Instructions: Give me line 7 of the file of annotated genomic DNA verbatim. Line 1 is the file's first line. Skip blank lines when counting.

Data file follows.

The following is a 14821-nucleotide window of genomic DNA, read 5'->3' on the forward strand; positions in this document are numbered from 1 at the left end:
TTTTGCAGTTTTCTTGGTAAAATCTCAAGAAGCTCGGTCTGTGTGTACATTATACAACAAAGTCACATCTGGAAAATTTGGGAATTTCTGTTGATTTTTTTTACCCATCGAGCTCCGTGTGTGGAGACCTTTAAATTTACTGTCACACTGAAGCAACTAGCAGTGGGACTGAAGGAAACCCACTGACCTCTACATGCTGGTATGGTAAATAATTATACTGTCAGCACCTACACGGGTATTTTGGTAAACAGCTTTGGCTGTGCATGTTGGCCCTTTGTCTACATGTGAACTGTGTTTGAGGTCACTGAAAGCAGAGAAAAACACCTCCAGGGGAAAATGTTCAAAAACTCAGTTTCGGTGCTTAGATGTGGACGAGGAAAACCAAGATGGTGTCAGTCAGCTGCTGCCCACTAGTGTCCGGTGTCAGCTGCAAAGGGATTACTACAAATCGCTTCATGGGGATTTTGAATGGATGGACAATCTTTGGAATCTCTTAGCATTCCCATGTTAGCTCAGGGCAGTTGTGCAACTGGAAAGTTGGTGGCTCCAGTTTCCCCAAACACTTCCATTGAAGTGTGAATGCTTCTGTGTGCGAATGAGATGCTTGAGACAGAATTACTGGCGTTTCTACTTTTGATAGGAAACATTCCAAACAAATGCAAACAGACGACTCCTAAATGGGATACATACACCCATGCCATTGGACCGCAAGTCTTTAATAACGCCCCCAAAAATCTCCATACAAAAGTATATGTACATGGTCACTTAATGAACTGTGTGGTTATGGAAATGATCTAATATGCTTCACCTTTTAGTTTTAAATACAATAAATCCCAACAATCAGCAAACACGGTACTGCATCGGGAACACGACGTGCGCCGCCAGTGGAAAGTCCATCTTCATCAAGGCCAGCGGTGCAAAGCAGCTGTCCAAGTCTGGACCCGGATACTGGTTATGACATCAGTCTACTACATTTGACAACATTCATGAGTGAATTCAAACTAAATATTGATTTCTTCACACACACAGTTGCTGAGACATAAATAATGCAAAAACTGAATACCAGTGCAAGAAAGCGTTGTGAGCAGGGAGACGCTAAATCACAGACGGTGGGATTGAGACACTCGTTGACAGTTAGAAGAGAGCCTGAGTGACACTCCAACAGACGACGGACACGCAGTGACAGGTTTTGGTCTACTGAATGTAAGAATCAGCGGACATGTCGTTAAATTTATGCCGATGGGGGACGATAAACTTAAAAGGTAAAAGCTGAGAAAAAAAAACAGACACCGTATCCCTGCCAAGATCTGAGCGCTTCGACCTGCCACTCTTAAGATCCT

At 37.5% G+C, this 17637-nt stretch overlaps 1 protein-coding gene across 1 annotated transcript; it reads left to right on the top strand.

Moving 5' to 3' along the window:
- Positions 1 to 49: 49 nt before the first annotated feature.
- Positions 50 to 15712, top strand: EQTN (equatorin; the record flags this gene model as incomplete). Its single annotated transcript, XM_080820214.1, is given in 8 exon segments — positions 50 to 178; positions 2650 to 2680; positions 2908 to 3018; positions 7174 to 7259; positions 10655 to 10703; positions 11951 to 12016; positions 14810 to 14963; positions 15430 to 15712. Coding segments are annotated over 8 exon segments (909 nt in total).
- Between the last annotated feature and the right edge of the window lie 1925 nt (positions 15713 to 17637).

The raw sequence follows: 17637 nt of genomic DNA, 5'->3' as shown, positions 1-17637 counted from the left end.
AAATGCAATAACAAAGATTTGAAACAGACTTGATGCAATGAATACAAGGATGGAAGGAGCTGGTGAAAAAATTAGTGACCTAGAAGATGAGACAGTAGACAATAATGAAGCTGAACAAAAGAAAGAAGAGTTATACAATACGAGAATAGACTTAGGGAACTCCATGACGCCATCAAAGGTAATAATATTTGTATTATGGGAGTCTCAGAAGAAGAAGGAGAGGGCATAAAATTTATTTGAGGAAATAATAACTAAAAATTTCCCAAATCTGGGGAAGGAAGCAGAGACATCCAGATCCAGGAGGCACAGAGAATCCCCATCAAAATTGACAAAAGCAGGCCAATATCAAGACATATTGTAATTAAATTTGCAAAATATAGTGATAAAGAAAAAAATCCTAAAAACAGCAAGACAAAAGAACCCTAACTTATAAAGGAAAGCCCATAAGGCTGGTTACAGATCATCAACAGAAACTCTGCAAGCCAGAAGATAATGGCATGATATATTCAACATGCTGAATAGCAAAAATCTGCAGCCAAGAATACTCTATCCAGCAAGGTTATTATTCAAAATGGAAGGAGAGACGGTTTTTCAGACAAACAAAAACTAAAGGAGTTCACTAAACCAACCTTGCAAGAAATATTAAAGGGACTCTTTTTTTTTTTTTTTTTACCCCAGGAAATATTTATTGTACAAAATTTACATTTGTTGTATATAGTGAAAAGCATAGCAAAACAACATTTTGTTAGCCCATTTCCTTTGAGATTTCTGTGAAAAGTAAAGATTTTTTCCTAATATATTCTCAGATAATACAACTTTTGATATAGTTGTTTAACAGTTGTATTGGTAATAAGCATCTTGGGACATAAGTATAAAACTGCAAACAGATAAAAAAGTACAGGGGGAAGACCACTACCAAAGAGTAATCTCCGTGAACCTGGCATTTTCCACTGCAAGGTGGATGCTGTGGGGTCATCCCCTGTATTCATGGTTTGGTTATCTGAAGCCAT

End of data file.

- Between the last annotated feature and the right edge of the window lie 1925 nt (positions 15713 to 17637).